It may sound like a relatively minor offence but causing a disturbance is still a crime under the Criminal Code of Canada. Accordingly, if you are convicted of it, you will be saddled with a lifelong criminal record.

That’s a big price to pay for a drunken night out with friends.


But who can be charged with causing a disturbance, what are the possible penalties you could face, and which defences can be applied in these cases?

What is causing a disturbance?

Causing a disturbance is sometimes referred to as “disorderly conduct”. It is a crime that is outlined in Section 175 of the Criminal Code of Canada and is fairly self-explanatory:

175 (1) Every one who

(a) not being in a dwelling-house, causes a disturbance in or near a public place,

(i) by fighting, screaming, shouting, swearing, singing or using insulting or obscene language,

(ii) by being drunk, or

(iii) by impeding or molesting other persons,

(b) openly exposes or exhibits an indecent exhibition in a public place,

(c) loiters in a public place and in any way obstructs persons who are in that place, or

(d) disturbs the peace and quiet of the occupants of a dwelling-house by discharging firearms or by other disorderly conduct in a public place or who, not being an occupant of a dwelling-house comprised in a particular building or structure, disturbs the peace and quiet of the occupants of a dwelling-house comprised in the building or structure by discharging firearms or by other disorderly conduct in any part of a building or structure to which, at the time of such conduct, the occupants of two or more dwelling-houses comprised in the building or structure have access as of right or by invitation, express or implied, is guilty of an offence punishable on summary conviction.

Causing a disturbance is recognized as one of the least serious crimes dealt with by the Criminal Code but, nonetheless, it is a criminal offence.

Sometimes, the police have insufficient evidence to charge a person with mischief (which is a more serious crime) so they settle for causing a disturbance. In the rare circumstances when the police want to give someone a “break”, they may also elect to press this charge ahead of a more serious one.

Most discussions on the matter of causing a disturbance centre on what constitutes a disturbance.  The Criminal Code is specific about which acts qualify for the charge (swearing, drunkenness, fighting, etc.) but whether the specific actions of the accused amount to a disturbance is usually left up to the courts to decide.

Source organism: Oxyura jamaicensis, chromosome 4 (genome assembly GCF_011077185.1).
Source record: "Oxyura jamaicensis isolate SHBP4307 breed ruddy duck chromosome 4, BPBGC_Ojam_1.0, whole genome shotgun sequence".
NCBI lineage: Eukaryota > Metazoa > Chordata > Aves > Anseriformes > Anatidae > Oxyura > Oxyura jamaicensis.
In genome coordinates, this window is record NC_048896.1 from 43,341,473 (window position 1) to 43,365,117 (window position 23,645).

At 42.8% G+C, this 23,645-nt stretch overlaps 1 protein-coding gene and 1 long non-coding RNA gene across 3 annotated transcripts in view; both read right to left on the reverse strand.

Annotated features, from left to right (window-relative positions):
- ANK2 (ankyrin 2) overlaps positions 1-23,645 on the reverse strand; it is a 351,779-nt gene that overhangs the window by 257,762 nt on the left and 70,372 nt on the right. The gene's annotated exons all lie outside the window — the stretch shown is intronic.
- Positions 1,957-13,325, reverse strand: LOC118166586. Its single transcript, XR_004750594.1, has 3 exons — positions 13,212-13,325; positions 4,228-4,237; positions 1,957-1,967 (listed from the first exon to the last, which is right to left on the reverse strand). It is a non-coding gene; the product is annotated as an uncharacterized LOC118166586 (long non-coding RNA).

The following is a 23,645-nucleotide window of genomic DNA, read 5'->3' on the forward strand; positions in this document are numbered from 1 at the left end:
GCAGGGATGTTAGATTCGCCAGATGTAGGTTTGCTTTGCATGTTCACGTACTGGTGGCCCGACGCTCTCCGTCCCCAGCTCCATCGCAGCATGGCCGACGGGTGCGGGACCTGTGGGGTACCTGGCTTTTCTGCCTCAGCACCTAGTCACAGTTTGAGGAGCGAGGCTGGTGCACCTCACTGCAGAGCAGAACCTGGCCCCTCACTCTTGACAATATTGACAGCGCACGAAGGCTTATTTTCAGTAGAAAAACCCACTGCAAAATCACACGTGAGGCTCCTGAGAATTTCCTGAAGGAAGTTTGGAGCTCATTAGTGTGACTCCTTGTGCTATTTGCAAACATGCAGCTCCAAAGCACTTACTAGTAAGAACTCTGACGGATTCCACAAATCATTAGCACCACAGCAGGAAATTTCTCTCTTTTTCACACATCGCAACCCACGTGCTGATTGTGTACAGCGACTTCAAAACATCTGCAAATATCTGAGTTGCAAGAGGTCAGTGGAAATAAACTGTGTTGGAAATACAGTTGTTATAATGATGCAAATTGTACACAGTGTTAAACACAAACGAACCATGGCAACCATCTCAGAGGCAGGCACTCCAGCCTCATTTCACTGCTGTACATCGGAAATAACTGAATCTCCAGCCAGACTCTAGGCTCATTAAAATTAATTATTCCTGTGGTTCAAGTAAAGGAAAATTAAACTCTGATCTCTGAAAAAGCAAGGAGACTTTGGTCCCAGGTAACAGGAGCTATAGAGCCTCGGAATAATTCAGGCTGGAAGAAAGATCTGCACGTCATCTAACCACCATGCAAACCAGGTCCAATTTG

To convict a person, there must be evidence of an “externally manifested disturbance” in or near a public place i.e., one that interferes with the customary conduct in that place.

The prosecution will need to show that someone in the public place was affected or disturbed by the actions of the accused and that it actually interfered with the ordinary use of the place where the act occurred. Someone who merely observes the behaviour of the accused or claims an “annoyance” occurred is not sufficient to secure a conviction.

The rather vague nature of the crime should not be a reason to treat a charge of causing a disturbance lightly. You should seek legal advice as soon as possible to ensure that your rights are protected and you can build a valid defence against the charges.

The judges in these cases can exert considerable discretion, so the more persuasive your defence is the more likely you will be to escape with the lightest possible sentence.

As your criminal defence lawyer, Cory Wilson will study the facts of the case and start gathering evidence in the form of witness statements, video footage, etc., as he builds a viable defence of the charge.

What are the penalties for causing a disturbance?

Causing a disturbance is one of the few offences in the Criminal Code that is always prosecuted as a summary offence in Canada (as opposed to an indictable offence).

While the penalties associated with it are among the lightest available under Canadian law, an offender could face a maximum punishment of six months in jail and/or a fine of $5,000 (in addition to the criminal record).

In reality, for a first offence and with strong legal representation from Cory Wilson, it is unlikely that you would face any time in jail even if you are convicted of causing a disturbance.

What are the main defences against causing a disturbance?

Because of the subjective nature of causing a disturbance, many people are wrongly accused of causing a disturbance and the police often get it wrong. They may apply many types of behaviour to the offence and charge a person only to find that the charges don’t hold up.

Defences for these cases usually fall into one of four categories:

  • “I didn’t do it”
  • “I did it, but I had to” (as in self-defence or defending others)
  • “My conduct didn’t disturb anyone”
  • Charter rights were violated by law enforcement

A charge of causing a disturbance is sometimes used in plea bargaining to resolve other low-level criminal offences. For instance, someone accused of a minor assault offence may be asked to plead guilty or “no contest” to causing a disturbance in return for a lighter sentence.

Call us to arrange a confidential consultation

To speak with Cory Wilson or arrange a free, no-obligation consultation with Wilson Criminal Defence, call 403-978-6052 or email us here.

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